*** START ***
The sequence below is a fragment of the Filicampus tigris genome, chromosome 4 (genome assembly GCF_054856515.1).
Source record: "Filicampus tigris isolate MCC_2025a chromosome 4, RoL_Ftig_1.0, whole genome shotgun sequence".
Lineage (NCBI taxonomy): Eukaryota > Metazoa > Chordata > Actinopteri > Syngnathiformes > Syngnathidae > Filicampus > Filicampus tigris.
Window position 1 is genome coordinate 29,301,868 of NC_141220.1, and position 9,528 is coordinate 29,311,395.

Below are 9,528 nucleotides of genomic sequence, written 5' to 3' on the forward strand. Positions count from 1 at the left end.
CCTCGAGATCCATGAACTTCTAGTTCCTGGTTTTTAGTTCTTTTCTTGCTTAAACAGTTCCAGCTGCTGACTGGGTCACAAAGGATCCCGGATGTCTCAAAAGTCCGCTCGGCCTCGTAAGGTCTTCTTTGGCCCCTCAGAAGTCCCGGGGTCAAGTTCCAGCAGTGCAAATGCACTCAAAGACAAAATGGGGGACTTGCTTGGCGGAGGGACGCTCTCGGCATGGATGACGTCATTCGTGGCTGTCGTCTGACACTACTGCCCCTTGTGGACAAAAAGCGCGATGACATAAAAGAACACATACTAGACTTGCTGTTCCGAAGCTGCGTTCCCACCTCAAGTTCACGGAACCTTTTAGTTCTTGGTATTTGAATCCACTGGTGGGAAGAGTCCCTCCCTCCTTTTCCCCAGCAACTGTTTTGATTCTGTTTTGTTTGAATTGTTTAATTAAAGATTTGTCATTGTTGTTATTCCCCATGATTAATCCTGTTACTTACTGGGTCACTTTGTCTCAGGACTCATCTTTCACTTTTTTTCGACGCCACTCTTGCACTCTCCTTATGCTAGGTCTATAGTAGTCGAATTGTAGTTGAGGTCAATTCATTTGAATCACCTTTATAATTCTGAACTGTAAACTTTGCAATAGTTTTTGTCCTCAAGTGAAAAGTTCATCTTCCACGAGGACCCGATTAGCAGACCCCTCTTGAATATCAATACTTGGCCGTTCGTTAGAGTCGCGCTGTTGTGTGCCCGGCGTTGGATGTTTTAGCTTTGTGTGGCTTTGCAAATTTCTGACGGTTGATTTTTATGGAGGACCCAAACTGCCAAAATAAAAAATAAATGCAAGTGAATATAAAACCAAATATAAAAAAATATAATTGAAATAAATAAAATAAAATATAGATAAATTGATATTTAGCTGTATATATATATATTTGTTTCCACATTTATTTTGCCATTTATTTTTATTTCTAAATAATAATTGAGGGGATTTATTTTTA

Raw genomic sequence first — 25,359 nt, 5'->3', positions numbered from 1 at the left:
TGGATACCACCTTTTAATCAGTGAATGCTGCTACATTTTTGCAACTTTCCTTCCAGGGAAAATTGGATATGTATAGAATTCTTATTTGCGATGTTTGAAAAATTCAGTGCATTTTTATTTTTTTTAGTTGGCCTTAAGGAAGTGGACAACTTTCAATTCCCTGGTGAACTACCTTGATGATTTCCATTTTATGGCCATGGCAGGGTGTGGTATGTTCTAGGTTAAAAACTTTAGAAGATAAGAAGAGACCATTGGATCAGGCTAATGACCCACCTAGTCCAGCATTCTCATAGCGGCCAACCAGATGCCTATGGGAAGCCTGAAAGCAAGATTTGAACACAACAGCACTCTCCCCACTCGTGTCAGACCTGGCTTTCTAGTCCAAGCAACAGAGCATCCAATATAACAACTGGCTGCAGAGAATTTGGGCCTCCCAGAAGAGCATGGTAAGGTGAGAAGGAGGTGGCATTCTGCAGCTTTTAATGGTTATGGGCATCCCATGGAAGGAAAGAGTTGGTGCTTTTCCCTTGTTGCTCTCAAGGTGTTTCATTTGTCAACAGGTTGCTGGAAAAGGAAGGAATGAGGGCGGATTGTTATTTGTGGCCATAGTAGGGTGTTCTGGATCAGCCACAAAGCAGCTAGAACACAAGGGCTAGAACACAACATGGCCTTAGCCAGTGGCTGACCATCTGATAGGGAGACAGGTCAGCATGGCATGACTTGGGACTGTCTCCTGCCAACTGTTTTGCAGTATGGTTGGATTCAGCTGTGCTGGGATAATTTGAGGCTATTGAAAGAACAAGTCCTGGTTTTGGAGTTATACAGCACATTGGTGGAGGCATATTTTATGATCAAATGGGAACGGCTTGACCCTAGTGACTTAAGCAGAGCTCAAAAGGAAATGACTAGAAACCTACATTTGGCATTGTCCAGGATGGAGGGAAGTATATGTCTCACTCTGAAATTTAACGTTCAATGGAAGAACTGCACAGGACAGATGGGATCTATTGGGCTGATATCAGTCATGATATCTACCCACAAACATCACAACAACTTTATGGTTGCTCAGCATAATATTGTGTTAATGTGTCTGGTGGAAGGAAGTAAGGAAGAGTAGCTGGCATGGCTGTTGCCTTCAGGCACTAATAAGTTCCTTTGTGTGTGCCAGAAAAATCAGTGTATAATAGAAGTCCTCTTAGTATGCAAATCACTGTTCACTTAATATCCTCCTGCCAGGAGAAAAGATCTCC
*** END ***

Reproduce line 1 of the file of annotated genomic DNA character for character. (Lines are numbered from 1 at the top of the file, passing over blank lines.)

The sequence below is a fragment of the Filicampus tigris genome, chromosome 4 (genome assembly GCF_054856515.1).